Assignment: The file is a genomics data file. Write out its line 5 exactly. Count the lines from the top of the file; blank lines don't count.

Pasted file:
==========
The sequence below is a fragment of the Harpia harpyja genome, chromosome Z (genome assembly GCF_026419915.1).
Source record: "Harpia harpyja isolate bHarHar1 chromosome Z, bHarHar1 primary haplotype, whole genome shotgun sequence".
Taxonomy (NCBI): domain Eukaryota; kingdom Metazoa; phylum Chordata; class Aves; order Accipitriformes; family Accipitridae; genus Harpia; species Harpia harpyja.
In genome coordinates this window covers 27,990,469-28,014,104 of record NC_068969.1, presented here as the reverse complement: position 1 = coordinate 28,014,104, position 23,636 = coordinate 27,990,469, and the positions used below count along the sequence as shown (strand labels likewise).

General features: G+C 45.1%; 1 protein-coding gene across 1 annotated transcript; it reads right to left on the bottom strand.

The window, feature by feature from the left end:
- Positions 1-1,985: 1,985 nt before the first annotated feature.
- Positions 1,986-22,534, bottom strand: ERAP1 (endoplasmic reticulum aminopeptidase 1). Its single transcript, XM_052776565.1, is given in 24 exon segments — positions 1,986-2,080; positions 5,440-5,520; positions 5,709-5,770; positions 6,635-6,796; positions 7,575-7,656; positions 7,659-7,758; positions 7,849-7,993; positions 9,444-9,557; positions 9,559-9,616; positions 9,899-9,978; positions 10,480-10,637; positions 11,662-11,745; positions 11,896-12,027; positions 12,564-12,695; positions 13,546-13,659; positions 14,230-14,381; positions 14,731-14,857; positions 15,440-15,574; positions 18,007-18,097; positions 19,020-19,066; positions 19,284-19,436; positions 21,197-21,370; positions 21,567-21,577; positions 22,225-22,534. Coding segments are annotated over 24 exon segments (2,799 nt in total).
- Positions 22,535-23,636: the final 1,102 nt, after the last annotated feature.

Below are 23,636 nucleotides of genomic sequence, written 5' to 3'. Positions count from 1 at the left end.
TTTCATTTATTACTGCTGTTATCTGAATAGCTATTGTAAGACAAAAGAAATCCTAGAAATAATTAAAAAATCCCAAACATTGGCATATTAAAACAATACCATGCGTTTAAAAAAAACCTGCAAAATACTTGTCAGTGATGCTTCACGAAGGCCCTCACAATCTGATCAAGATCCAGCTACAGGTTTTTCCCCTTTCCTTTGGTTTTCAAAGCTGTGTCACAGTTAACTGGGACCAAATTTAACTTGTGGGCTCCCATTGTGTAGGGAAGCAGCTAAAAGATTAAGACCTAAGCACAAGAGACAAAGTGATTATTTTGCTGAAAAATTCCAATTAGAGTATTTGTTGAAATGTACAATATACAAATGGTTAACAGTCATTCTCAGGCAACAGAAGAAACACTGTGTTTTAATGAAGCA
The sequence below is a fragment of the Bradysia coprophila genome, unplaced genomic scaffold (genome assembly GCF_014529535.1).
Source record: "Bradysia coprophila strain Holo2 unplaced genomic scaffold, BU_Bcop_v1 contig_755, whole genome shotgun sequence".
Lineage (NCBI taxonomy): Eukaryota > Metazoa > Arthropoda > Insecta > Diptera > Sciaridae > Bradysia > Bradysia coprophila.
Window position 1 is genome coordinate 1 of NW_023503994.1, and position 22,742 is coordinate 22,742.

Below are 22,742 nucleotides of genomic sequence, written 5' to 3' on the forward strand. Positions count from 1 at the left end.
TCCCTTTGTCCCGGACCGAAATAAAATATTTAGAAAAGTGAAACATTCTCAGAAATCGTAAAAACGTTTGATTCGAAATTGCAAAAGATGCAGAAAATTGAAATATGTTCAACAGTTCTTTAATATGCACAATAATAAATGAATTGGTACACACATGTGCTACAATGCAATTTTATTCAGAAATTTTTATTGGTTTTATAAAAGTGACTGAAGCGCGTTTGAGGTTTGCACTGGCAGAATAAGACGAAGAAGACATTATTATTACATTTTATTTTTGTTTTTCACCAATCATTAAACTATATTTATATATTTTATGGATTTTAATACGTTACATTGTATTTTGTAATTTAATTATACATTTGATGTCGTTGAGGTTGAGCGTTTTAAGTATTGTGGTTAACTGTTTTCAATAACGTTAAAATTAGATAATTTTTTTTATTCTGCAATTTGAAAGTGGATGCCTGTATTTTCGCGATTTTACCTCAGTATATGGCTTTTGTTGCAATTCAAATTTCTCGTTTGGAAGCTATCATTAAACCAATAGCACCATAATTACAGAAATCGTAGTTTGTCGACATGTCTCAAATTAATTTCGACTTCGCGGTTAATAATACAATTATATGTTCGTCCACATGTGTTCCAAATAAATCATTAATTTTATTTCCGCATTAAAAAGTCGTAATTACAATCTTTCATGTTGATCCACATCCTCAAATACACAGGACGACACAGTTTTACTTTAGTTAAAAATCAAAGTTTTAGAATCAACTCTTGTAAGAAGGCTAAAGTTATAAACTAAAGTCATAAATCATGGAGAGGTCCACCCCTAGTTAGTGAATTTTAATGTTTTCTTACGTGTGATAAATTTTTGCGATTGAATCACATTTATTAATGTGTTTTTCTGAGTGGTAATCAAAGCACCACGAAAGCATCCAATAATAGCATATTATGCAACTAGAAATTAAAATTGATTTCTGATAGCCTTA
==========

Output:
General features: G+C 45.1%; 1 protein-coding gene across 1 annotated transcript; it reads right to left on the bottom strand.